Album reviews for days


Critiques on some new albums

Cute little CD’s. / Haley Klassen

Cute little CD’s. / Haley Klassen

Authors: Liam Fitz-Gerald, Simon Feser

U2: Songs of Innocence
Release Date: Sept. 9, 2014
Reviewed by Liam Fitz-Gerald

The boys are back with their thirteenth studio album, and the Irish quarto of Bono, The Edge, Adam Clayton, and Larry Mullen Jr. have released a not-so-great record. However, there are a couple of songs that deserve recognition for being well-written, both musically and lyrically; “Iris (Hold Me Close)” is driven by melodic guitar and the closest thing to classic U2. “This Is Where You Can Reach Me Now” and “Raised by Wolves” are two other standouts, whose very politically driven lyrics really create nostalgia for the war era.

But, that’s it really. The rest of the album sounds and feels like a band trying to sound like U2 and not actually being U2. The songs that stand out only create nostalgia for old records and make one tempted to go listen to those instead.

None of the aforementioned songs will join the ranks of hits like “Sunday Bloody Sunday,” “Where the Streets Have No Name,” and “Walk On.” The listener never really connects with this album on a political level like they would on Boy and War, and it lacks the epic-anthem drive of The Joshua Tree, The Unforgettable Fire, and All That You Can’t Leave Behind. Needless to say, let’s hope this isn’t the last U2 record because they would go out with quite the whimper if so.

Imogen Heap: Sparks
Release Date: Aug. 19, 2014
Reviewed by Liam Fitz-Gerald 

English songwriter Imogen Heap is on quite the roll since her record Speak for Yourself hit the top ten charts. Her 2010 Grammy award-winning album Ellipse (2009) was simply a musical masterpiece: a testament to her hard work and dedication to creating beautiful sounds. It seems she’s matched the quality of her last album with her new release, Sparks, an explosion of musical style that weaves together nicely.

Like her previous releases, Sparks continues to build upon the ambient electronica sounds that Imogen Heap is known for. From the haunting keyboard that characterizes her opening song, “You Know Where to Find Me,” to the juxtaposition of her voice with stunning electronic clamour in “Lifeline,” to the fast-paced, futuristic “Xizi She Knows,” this is an album that will keep one listening from beginning to end.

The album itself is a concept album that was released over three years with some of the songs out since 2011. Fans collaborated on the album with Heap by sending her ordinary sounds encountered during the day (sound of dishwashers, etc.), which were used by her in creating it. As far as creative albums go, this one is definitely at the top of the list.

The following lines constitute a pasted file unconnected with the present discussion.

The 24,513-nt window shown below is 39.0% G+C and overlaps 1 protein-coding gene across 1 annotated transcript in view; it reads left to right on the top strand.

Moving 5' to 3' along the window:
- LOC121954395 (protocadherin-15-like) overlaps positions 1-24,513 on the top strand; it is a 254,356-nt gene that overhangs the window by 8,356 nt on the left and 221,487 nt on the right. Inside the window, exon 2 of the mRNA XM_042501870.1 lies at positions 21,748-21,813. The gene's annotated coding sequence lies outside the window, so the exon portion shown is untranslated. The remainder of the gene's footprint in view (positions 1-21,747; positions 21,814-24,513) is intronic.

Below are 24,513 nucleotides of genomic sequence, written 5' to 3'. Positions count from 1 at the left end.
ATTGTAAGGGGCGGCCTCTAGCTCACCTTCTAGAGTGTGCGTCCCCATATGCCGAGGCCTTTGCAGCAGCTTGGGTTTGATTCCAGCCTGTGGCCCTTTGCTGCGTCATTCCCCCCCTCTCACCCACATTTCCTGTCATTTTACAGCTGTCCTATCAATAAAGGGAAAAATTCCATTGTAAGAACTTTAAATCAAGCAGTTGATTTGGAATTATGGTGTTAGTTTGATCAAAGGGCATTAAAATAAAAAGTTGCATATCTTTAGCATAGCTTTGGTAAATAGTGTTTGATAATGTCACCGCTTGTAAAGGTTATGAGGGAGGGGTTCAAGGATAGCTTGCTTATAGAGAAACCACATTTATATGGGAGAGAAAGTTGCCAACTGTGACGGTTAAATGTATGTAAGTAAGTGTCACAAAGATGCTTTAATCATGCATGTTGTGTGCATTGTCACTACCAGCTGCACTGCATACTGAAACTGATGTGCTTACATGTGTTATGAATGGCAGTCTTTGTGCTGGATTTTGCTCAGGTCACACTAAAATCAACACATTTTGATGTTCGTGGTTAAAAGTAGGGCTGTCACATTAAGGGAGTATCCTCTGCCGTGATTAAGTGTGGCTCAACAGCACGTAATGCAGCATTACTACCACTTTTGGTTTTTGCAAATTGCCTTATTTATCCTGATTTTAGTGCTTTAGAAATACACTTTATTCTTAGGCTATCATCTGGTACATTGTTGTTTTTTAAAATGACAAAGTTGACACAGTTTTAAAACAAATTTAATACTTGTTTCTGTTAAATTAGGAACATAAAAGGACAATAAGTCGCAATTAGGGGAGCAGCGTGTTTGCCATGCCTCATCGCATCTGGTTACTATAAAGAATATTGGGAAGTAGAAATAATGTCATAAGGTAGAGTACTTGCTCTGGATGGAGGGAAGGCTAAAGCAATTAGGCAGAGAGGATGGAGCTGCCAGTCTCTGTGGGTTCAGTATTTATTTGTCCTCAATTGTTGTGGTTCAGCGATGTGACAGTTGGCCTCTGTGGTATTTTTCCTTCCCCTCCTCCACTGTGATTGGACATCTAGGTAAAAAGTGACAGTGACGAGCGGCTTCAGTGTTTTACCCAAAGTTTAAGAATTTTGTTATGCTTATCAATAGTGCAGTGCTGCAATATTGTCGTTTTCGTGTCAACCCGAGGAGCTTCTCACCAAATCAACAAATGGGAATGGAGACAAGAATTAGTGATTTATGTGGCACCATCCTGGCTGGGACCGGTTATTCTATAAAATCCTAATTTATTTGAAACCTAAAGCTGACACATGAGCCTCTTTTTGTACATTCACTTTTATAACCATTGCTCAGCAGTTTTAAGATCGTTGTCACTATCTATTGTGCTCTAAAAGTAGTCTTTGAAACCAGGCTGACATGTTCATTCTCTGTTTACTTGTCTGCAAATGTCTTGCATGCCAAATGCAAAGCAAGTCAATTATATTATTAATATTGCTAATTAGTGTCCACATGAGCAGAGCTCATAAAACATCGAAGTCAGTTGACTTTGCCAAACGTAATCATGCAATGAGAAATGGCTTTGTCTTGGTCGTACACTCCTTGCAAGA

Indigo Joseph: Collage
Release Date: Sept. 12, 2014
Reviewed by Liam Fitz-Gerald 

Regina’s own Indigo Joseph has released a stunning and powerful, full-length, debut album. Indeed, musicians Eric Tessier, Etienne Fletcher, Byrun Boutin-Malony, and Sean McCannell have given listeners a refreshing Alternative/Indie Rock album that sounds like The Police and Pearl Jam having an experimental jam session with Bloc Party and Tegan and Sara. Fans of those bands will love this new record. The album opens with the beat driven by very Sting-sounding “Opus III” and keeps the energy strong and consistent. Definite highlights on the record include “Pills,” “Dumb Animals,” and “Collage.”

The mix for the album is done well and gives a very crisp, professional sound to it. One of the instrumental highlights are the guitar solos in this album. Added to that is the sound of keyboard and powerful drumbeats that keep the record driving forward. What’s really unique about this album is there are many songs sung in French, which really adds to the beauty of songs like “Oiseau Mort” and “La Balance.”

All in all a fun and fabulous record that’s a pleasure to listen to and a must have for any Indie Rock fans this year.

Nicki Minaj: Anaconda (The Pinkprint)
Release Date: Aug. 4, 2014 
Reviewed by Simon Feser

When I was thirteen, I had a deep desire to own a reptile, which I don’t understand as I had no need for a reptile, nor did I have the money to pay for a pet, but I wanted one nonetheless; specifically I was interested in a bearded dragon, which I wanted because it can grow up to three feet long, not quite as long as an anaconda, but I think an anaconda might be too big of a project for a thirteen year old to handle anyways, it could wreck a house or just eat a lot of food, which is something that a bearded dragon would not do seeing as bearded dragons mostly eat crickets which live all over the place anyways, so maybe it could have just lived in the backyard. 11/10, would not purchase.

Favourite Tracks – The one with all the butts I guess.

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